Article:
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** DSA News **

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Welcome to our News and Media section. Here you'll find our latest
news, press releases, terminology guides and tips to to help you engage
with the media.

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how is down syndrome inherited


Genetic origins of Down syndrome - Wikipedia, the free encyclopedia

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** Genetic origins of Down syndrome **

From Wikipedia, the free encyclopedia
Jump to: navigation, search
Chromosome 21 from Human Genome Program
Normal human Karyotype.

*Down syndrome* is a chromosomal abnormality characterized by the presence
of an extra copy of genetic material on the 21st chromosome, either in
whole (trisomy 21) or part (such as due to translocations). The effects of
the extra copy varies greatly from individual to individual, depending on
the extent of the extra copy, genetic background, environmental factors,
and random chance. Down syndrome can occur in all human populations, and
analogous effects have been found in other species, such as chimpanzees and
mice. Recently, researchers have been able to create transgenic mice with
most of human chromosome 21 (in addition to their normal chromosomes).^[1]

A normal human karyotype is shown here. Every chromosome has two copies. In
the bottom right, there are chromosomal differences between males (XY) and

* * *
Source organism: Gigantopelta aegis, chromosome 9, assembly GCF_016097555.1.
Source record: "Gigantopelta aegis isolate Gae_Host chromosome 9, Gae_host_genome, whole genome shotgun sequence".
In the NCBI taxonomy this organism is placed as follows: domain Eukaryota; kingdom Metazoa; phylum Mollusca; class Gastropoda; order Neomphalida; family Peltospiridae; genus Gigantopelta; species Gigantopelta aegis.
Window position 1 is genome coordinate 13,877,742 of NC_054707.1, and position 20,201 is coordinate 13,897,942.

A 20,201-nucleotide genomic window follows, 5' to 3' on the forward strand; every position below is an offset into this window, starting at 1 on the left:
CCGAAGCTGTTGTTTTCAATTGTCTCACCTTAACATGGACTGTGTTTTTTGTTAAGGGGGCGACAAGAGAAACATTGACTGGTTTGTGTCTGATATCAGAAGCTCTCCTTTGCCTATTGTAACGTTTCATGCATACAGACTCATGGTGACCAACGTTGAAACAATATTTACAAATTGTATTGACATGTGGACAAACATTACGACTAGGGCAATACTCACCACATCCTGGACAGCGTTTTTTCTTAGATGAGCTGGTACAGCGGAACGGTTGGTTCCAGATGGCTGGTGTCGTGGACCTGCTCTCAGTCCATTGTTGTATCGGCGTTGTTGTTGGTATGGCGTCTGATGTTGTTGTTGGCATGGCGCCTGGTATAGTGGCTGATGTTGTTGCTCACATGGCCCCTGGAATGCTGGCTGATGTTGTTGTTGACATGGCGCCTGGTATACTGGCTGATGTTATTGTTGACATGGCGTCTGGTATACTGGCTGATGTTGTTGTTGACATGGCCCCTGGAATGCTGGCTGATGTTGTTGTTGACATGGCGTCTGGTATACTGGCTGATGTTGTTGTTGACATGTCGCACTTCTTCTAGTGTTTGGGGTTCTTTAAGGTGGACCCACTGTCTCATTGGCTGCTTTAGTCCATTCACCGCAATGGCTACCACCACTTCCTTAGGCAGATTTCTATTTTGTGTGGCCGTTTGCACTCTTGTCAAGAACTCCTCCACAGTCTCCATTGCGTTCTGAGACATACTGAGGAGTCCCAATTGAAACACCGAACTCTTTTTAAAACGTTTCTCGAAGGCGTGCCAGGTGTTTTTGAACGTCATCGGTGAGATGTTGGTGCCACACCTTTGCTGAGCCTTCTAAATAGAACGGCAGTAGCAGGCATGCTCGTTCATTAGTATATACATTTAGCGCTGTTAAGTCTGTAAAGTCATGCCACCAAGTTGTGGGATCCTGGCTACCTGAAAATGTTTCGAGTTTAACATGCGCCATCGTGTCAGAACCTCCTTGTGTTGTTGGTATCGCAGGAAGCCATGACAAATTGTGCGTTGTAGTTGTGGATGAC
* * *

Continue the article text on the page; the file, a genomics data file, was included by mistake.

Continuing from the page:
females (XX), which do not concern us. A normal human karyotype is
designated as 46,XX or 46,XY, indicating 46 chromosomes with an XX
arrangement for females and 46 chromosomes with an XY arrangement for
males.^[2] For this section, we will use females for the karyotype
designation (46,XX).

The extra chromosomal material can come about in several distinct ways.
These are explained in the following sections.

*Contents*

· 1 Trisomy 21
· 2 Translocation Down Syndrome
· 3 Mosaicism
· 4 Duplication of a portion of chromosome 21
· 5 See also
· 6 References

*Trisomy 21[edit]*

Karyotype for trisomy Down syndrome. Notice the three copies of chromosome
21.

Trisomy 21 (47,XX,+21) is caused by a meiotic nondisjunction event.^[3] A
normal gamete (either egg or sperm) has one copy of


Source: en.wikipedia.org/wiki/Genetic_origins_of_Down_syndrome

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